Elymnias hypermnestra

Elymnias hypermnestra, the common palmfly, is a species of satyrine butterfly found in South and Southeast Asia.

Common palmfly
Common palmfly (Elymnias hypermnestra baliensis) Bali I.jpg
Elymnias hypermnestra baliensis, Bali, Indonesia
Scientific classification edit
Kingdom: Animalia
Phylum: Arthropoda
Class: Insecta
Order: Lepidoptera
Family: Nymphalidae
Genus: Elymnias
E. hypermnestra
Binomial name
Elymnias hypermnestra


As in some other species in the genus Elymnias, the common palmfly has a precostal cell in the hindwings and a tuft of androconial scales on the dorsal discal cell of the hindwings. Some populations of this butterfly species are sexually dimorphic: males and females do not look alike. In sexually dimorphic populations, males have black upperside forewings with small blue patches and mimic Euploea species, while the females mimic butterfly species of the genus Danaus.

Race undularis at Kolkata, India
Race undularis at Kolkata, India

Race undularis (Subhimalayas and Southeast Asia) male upperside blackish brown. Forewing with a subterminal series of blue or sometimes slightly green elongate spots, curving strongly inwards and getting more elongate opposite the apex, forming almost an oblique bar up to the costa. Hindwing: the terminal margin broadly bright chestnut, sometimes with a subterminal paler spot in two or more of the interspaces. Underside pale brown, the basal two-thirds of both forewing and hindwing densely, the outer third more sparsely covered with dark ferruginous, somewhat broad, transverse striae. Forewing with a broadly triangular pale purplish-white preapical mark; both forewings and hindwings with a broad subterminal area purplish white. Hindwing with a small white spot opposite middle of the costa and a more or less complete series of more obscure whitish subterminal spots. Antennae, head, thorax and abdomen brown; abdomen beneath paler.

Female upperside tawny, veins black. Forewing: the dorsal margin broadly black; the apical area beyond a line curving from the tornus, round apex of the cell and a little beyond it, to the base of the costa also black, the wing crossed preapically by a conspicuous, broad, oblique white bar, and three subterminal white spots. Hindwing: dorsal margin dusky; terminal broadly, costal margin more narrowly, black; a subterminal series of four white spots. Underside tawny, with markings similar to those in the male; the pale whitish markings more extensive; the dorsal margin broadly without striae.[1]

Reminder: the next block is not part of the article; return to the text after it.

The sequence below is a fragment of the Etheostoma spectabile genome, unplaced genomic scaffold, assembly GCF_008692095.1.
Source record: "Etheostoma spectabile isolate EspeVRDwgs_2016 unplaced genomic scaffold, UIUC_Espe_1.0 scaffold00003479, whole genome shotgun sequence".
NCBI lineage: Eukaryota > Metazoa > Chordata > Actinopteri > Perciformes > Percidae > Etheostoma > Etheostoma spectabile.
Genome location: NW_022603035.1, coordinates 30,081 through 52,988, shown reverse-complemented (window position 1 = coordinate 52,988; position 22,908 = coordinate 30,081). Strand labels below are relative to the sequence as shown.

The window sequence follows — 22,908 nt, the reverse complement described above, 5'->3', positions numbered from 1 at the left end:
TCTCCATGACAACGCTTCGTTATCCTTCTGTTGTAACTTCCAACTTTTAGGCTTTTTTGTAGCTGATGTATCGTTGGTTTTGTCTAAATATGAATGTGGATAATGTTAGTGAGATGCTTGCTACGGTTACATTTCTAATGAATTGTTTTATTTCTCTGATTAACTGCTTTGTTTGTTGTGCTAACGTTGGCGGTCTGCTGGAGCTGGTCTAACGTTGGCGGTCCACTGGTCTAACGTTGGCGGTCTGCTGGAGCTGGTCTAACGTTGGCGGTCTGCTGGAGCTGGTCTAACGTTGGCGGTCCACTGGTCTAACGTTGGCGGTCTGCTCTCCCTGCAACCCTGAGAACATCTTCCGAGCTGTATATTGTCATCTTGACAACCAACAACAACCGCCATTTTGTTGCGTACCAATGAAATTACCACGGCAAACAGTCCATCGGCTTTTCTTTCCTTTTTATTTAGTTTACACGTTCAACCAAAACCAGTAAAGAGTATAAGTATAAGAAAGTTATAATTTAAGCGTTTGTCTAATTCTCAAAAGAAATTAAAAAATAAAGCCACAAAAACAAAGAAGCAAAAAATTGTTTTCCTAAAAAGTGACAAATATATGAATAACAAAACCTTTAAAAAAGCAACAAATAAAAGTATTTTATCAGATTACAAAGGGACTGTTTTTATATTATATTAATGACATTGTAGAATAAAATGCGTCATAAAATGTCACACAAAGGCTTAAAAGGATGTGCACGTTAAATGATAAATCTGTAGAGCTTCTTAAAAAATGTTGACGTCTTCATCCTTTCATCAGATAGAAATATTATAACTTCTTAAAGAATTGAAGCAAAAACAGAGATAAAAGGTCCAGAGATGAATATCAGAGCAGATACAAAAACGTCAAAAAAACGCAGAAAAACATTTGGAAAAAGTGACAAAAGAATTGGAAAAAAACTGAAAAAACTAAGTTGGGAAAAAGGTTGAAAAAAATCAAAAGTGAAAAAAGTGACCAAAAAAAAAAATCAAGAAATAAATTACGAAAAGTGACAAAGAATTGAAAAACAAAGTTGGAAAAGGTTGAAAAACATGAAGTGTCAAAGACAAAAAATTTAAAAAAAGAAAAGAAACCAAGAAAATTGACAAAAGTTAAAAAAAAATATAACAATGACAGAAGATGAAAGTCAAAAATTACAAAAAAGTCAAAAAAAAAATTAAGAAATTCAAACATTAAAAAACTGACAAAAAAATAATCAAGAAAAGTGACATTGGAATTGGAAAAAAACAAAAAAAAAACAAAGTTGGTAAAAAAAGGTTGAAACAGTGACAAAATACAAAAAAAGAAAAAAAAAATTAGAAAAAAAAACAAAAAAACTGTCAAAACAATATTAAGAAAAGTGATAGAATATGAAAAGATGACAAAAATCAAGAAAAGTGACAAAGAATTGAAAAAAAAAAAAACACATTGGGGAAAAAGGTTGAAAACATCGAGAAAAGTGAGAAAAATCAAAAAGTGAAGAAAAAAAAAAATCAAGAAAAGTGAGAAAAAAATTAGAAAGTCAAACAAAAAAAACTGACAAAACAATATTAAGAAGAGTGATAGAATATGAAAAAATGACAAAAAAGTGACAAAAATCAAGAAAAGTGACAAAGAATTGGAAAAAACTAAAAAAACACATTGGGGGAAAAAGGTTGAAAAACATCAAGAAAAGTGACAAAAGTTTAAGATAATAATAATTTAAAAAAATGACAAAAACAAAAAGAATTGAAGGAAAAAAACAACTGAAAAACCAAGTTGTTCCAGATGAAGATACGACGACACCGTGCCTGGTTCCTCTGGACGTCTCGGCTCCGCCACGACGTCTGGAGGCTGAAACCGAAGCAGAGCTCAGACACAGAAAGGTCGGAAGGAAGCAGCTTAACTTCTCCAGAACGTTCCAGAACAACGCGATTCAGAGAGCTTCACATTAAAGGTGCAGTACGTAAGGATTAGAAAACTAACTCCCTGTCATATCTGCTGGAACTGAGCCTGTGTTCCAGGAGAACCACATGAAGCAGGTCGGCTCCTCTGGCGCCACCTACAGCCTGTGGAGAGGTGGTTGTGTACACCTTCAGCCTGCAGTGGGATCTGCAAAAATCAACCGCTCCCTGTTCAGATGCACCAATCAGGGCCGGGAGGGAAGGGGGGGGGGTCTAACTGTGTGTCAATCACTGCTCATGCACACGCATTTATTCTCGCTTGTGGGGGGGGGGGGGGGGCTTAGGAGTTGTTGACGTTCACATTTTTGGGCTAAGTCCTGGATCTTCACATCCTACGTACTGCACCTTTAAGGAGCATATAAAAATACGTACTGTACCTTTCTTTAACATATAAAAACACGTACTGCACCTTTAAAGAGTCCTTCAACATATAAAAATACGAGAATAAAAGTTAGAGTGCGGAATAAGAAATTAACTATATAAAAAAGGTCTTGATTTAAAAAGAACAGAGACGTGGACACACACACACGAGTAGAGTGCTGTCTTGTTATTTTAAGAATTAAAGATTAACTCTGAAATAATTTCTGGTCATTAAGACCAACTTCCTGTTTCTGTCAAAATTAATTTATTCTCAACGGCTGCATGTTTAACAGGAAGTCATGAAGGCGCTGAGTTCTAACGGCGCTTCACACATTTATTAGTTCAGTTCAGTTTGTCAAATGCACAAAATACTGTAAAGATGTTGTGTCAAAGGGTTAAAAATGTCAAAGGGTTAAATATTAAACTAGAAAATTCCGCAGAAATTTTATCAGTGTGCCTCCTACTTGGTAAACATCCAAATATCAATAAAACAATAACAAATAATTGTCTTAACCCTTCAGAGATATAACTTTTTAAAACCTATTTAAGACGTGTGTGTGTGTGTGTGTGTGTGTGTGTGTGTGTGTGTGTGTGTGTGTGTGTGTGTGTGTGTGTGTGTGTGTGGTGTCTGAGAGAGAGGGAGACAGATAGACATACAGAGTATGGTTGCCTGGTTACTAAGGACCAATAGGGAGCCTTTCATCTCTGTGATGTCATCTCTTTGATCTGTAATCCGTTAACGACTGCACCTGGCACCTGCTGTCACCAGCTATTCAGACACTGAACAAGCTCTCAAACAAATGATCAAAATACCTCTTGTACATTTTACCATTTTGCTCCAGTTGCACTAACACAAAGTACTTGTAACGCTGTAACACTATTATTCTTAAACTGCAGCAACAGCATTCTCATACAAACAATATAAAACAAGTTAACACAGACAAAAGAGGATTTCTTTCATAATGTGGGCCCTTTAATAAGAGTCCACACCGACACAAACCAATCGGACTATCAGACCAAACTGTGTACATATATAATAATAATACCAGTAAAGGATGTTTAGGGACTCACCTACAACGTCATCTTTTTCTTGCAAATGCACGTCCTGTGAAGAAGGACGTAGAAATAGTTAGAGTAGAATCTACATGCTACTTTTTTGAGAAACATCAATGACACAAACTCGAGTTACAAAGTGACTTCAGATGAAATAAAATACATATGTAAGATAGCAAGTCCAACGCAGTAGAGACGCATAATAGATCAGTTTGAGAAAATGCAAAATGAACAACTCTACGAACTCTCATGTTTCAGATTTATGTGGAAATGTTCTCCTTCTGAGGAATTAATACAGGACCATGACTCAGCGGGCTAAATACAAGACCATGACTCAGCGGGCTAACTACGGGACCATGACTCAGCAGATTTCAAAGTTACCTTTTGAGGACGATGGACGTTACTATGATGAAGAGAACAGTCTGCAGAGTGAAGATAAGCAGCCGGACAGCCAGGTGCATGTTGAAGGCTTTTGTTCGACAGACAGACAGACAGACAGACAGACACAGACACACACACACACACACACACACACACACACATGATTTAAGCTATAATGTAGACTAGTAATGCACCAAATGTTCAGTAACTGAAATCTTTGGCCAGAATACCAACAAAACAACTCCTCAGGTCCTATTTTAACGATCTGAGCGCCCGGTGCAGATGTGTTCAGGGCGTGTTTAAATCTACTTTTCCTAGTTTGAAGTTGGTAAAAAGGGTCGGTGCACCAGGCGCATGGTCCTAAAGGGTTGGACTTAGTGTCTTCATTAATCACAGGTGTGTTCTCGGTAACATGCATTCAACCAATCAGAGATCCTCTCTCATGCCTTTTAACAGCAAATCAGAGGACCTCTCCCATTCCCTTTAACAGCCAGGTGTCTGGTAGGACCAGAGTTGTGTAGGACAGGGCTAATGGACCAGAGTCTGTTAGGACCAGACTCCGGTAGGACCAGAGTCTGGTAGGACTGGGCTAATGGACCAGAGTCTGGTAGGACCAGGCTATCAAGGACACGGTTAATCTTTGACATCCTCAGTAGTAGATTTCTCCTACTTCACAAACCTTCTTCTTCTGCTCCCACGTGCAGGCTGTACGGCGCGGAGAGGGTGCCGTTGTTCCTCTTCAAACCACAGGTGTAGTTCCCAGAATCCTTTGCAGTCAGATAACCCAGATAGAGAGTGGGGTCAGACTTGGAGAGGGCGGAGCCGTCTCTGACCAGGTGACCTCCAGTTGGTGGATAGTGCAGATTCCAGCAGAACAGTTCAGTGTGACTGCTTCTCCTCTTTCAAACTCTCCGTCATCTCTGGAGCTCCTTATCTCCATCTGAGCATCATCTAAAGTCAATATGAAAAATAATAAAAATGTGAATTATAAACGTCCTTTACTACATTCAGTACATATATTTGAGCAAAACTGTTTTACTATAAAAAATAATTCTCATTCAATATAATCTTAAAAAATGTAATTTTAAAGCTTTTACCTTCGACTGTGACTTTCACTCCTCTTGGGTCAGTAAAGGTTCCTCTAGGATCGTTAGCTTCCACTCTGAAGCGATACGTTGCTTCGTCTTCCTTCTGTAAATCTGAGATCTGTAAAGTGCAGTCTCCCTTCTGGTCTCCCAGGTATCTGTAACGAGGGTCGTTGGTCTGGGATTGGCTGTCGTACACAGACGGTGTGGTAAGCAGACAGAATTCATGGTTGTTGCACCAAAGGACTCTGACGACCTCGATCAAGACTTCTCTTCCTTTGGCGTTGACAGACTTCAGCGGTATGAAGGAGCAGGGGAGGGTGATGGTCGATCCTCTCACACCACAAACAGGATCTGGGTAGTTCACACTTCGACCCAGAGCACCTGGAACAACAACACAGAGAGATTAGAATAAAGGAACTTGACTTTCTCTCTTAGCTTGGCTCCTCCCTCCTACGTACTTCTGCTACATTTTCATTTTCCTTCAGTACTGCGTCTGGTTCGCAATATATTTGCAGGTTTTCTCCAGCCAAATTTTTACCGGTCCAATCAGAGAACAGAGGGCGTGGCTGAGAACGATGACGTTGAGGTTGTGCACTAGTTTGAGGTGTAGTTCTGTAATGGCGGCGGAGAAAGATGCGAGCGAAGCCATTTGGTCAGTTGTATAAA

Race fraterna, Butler (Sri Lanka) is an insular representative of E. undularis. The male differs on the upperside in the more or less complete absence of the subterminal and preapical blue markings on the forewing; and in the broad terminal border of the hindwing being of a much brighter, almost ochraceous chestnut. On the underside the pale markings are somewhat restricted. The male very closely resembles, both on the upper and underside, the male of E. undularis.[1]


Peninsular India, sub-Himalayas, and Southeast Asia.

Life historyEdit

Food plantsEdit

Cocos nucifera (coconut) Calamus pseudo-tenuis, Calamus rotang, Calamus thwaitesii, Phoenix loureiroi and Licuala species.[2]

Young larva
Older larva
Freshly emerged male
Life cycle


Race caudata "Spindle-shaped, slender, transversely rugose and clothed with short stout bristles...; head large, surmounted by two stout horns, sloping backwards, slightly branched at the ends; a pair of long straight caudal spines setose like the body; colour bright green with longitudinal yellow lines more or less distinct and two rows of large yellow spots tinged with green and sometimes tipped with black on the back; head dark brown, with a yellow cheek-stripe and frontal-line."[1]

Race undularis "Elongate, fusiform, setose; green with longitudinal dorsal and lateral yellow lines, and a subdorsal row of yellow elongated spots, which are centred with red and posteriorly edged with blue; head brownish, armed with two erect brownish setose processes; anal segment also with two red slender hindward-projecting processes."[1]

Larvae are known to be cannibalistic.[3]


"Suspended by the tail only, but in a rigidly horizontal position, regular with the exception of two small pointed processes from the head and an acute thoracic projection above them; colour bright green, beautifully ornamented with four irregular rows of large yellow spots bordered with red." (Davidson & Aitken quoted by Bingham.)[1]


Cited referencesEdit

  1. ^ a b c d e Bingham, C.T. (1905). The Fauna of British India, Including Ceylon and Burma Butterflies. 1 (1st ed.). London: Taylor and Francis, Ltd.
  2. ^ Kunte, K. (2006). Additions to known larval host plants of Indian butterflies. Journal of the Bombay Natural History Society 103(1):119-120
  3. ^ Boireau, Patrick. (1995). Cannibalisme observé chez des chenilles de Elymnias hypermnestra (Lepidoptera: Nymphalidae, Satyrinae). Tropical Lepidoptera 6(2):95-97.


  • Igarashi, S. and H. Fukuda. 1997. The Life Histories of Asian Butterflies vol. 1. Tokai University Press, Tokyo.
  • Sharma, N. 2003. Notes on the common palm butterfly, Elymnias hypermnestra undularis (Drury) (Satyrinae) in India. Journal of the Lepidopterists' Society 57:147-149.